The Dum Dum Girls were a little more reserved, taking the stage in color-coordinated, monochromatic black outfits (high necklines, short skirts, garters) and wielding identical guitars. Lead singer Dee Dee's voice had a charming, warble-y quality to it that I'd never noticed on record, and their musicianship was inspiring. I didn't stick around for too much of their performance, however, as I wanted to catch some of Smith Westerns at Pitchfork's other East Side stage.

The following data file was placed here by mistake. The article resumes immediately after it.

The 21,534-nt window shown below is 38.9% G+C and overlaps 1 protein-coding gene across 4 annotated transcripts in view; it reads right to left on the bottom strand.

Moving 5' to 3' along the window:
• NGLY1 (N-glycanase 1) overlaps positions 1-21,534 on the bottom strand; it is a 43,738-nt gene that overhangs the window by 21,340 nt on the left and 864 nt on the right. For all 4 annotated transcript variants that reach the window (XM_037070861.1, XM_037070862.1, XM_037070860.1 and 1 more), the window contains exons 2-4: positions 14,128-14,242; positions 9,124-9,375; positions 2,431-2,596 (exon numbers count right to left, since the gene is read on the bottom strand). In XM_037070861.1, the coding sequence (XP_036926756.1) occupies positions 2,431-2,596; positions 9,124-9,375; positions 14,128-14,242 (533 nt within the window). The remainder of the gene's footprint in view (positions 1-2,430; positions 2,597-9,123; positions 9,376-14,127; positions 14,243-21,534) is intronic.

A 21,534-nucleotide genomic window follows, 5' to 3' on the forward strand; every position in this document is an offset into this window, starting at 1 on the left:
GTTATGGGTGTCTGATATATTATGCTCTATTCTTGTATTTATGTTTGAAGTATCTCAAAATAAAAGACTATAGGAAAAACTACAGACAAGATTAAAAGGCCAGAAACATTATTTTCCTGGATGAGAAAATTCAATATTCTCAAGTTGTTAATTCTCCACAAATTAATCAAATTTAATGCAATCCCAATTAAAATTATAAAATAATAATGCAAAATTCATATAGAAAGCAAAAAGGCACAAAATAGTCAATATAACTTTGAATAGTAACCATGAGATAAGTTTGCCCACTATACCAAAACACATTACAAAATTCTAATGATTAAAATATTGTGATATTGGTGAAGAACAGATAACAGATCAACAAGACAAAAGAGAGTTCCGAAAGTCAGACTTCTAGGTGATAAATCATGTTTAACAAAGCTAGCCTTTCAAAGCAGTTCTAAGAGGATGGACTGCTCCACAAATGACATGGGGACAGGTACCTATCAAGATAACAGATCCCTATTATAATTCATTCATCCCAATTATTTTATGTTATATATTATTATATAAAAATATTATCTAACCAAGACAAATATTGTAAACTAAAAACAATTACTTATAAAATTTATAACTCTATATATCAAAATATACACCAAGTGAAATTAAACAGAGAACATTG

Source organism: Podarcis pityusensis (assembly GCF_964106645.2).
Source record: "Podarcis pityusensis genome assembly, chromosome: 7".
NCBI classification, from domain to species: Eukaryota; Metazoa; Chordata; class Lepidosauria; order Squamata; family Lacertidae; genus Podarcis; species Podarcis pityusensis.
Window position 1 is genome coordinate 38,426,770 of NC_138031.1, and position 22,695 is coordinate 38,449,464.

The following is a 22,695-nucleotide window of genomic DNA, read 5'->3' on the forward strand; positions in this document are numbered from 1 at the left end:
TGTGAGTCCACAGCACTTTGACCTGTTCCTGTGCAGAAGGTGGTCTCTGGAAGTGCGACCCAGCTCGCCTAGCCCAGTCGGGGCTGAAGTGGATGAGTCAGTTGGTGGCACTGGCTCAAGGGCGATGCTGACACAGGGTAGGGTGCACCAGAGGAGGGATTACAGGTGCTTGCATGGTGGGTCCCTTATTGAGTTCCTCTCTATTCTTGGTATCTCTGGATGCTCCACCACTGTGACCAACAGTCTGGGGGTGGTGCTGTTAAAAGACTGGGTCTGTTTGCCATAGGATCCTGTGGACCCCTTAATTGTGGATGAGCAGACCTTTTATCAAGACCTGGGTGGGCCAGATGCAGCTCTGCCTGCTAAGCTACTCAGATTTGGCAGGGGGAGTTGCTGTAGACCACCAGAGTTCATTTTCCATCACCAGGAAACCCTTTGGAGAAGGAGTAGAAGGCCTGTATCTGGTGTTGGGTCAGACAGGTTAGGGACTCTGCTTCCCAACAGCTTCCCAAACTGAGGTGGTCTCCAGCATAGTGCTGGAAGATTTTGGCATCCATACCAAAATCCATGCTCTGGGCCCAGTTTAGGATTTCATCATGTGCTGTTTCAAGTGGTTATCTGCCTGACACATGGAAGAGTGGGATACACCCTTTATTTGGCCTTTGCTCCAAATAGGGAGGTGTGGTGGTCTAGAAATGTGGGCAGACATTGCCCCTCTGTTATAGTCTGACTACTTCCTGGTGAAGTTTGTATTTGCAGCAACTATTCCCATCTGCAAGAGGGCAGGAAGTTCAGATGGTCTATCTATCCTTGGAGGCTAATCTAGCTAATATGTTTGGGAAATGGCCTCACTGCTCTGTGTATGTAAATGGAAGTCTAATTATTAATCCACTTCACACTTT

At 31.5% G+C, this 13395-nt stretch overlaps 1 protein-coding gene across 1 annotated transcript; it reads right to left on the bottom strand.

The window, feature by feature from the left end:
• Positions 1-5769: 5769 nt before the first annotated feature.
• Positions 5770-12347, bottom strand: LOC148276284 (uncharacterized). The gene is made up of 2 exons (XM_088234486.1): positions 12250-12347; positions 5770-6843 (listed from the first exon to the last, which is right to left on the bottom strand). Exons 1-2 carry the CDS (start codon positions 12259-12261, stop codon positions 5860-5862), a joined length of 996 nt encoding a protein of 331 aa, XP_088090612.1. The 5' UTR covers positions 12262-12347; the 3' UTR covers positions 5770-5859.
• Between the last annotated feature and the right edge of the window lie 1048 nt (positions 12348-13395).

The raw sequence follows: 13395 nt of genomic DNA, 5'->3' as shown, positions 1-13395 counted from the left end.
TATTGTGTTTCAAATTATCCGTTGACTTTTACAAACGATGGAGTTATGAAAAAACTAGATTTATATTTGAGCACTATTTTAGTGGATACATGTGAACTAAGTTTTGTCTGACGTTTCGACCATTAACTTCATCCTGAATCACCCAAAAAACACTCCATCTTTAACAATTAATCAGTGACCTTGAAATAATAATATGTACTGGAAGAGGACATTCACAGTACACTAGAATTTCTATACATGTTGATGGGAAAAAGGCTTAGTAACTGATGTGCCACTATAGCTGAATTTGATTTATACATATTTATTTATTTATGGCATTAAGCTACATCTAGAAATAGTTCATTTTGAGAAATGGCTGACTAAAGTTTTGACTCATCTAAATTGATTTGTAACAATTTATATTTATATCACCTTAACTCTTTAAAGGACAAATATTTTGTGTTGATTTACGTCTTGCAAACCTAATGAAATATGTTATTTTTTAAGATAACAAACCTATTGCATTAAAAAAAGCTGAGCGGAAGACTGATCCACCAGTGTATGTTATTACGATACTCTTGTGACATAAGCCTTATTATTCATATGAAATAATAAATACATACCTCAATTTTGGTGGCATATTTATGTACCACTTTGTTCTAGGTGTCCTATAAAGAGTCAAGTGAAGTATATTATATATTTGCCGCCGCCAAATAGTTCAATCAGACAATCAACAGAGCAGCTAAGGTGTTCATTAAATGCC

Like Dum Dum Girls, Chicago's Smith Westerns trade in a throwback kind of rock 'n' roll, and yesterday, they had the bratty attitude to match. "Thanks for choosing us over the Dum Dum Girls," lead singer Cullen Omori joked (he apologized for this statement later in the set). There were also lots of middle fingers thrown in the crowd's direction, fountains of beer spat into the air, and jokes made at Pitchfork's expense: "We got an 8.4 on Pitchfork and we're going to give an 8.4 performance." In fairness, their set was legitimately rousing (I'd give it a 7.9), but half the fun was in watching Omori act like a total dick. For his actions, he was rewarded with a bombardment of bottles, books, and bras.